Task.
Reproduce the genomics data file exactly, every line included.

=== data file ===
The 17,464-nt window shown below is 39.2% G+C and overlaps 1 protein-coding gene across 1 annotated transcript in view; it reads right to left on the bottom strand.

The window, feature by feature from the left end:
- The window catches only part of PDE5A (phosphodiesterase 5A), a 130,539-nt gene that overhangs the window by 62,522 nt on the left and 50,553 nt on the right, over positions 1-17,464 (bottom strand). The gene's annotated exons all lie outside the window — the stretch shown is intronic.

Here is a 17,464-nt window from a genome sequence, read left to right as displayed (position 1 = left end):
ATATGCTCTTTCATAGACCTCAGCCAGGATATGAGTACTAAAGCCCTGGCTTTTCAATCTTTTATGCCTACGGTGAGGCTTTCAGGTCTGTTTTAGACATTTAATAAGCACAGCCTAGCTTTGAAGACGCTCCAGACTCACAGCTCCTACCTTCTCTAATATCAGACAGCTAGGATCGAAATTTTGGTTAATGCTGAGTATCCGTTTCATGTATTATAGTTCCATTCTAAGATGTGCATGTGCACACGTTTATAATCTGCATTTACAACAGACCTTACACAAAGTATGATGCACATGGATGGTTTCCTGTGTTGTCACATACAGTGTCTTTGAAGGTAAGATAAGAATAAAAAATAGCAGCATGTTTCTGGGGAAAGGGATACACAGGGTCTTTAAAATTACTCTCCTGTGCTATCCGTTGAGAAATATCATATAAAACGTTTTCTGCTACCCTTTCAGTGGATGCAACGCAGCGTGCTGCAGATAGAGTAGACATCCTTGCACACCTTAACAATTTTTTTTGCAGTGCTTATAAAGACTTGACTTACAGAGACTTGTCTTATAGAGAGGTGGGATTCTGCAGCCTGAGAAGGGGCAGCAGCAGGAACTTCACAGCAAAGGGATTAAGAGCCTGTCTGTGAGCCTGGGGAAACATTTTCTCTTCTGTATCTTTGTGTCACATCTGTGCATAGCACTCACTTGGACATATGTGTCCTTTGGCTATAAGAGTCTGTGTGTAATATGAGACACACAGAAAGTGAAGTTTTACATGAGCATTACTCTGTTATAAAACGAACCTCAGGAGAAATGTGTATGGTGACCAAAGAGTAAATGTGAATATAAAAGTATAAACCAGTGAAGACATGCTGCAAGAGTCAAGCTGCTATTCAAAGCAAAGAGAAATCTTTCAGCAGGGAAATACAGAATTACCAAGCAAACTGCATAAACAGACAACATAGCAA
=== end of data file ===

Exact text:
The 17,464-nt window shown below is 39.2% G+C and overlaps 1 protein-coding gene across 1 annotated transcript in view; it reads right to left on the bottom strand.

The window, feature by feature from the left end:
- The window catches only part of PDE5A (phosphodiesterase 5A), a 130,539-nt gene that overhangs the window by 62,522 nt on the left and 50,553 nt on the right, over positions 1-17,464 (bottom strand). The gene's annotated exons all lie outside the window — the stretch shown is intronic.

Here is a 17,464-nt window from a genome sequence, read left to right as displayed (position 1 = left end):
ATATGCTCTTTCATAGACCTCAGCCAGGATATGAGTACTAAAGCCCTGGCTTTTCAATCTTTTATGCCTACGGTGAGGCTTTCAGGTCTGTTTTAGACATTTAATAAGCACAGCCTAGCTTTGAAGACGCTCCAGACTCACAGCTCCTACCTTCTCTAATATCAGACAGCTAGGATCGAAATTTTGGTTAATGCTGAGTATCCGTTTCATGTATTATAGTTCCATTCTAAGATGTGCATGTGCACACGTTTATAATCTGCATTTACAACAGACCTTACACAAAGTATGATGCACATGGATGGTTTCCTGTGTTGTCACATACAGTGTCTTTGAAGGTAAGATAAGAATAAAAAATAGCAGCATGTTTCTGGGGAAAGGGATACACAGGGTCTTTAAAATTACTCTCCTGTGCTATCCGTTGAGAAATATCATATAAAACGTTTTCTGCTACCCTTTCAGTGGATGCAACGCAGCGTGCTGCAGATAGAGTAGACATCCTTGCACACCTTAACAATTTTTTTTGCAGTGCTTATAAAGACTTGACTTACAGAGACTTGTCTTATAGAGAGGTGGGATTCTGCAGCCTGAGAAGGGGCAGCAGCAGGAACTTCACAGCAAAGGGATTAAGAGCCTGTCTGTGAGCCTGGGGAAACATTTTCTCTTCTGTATCTTTGTGTCACATCTGTGCATAGCACTCACTTGGACATATGTGTCCTTTGGCTATAAGAGTCTGTGTGTAATATGAGACACACAGAAAGTGAAGTTTTACATGAGCATTACTCTGTTATAAAACGAACCTCAGGAGAAATGTGTATGGTGACCAAAGAGTAAATGTGAATATAAAAGTATAAACCAGTGAAGACATGCTGCAAGAGTCAAGCTGCTATTCAAAGCAAAGAGAAATCTTTCAGCAGGGAAATACAGAATTACCAAGCAAACTGCATAAACAGACAACATAGCAA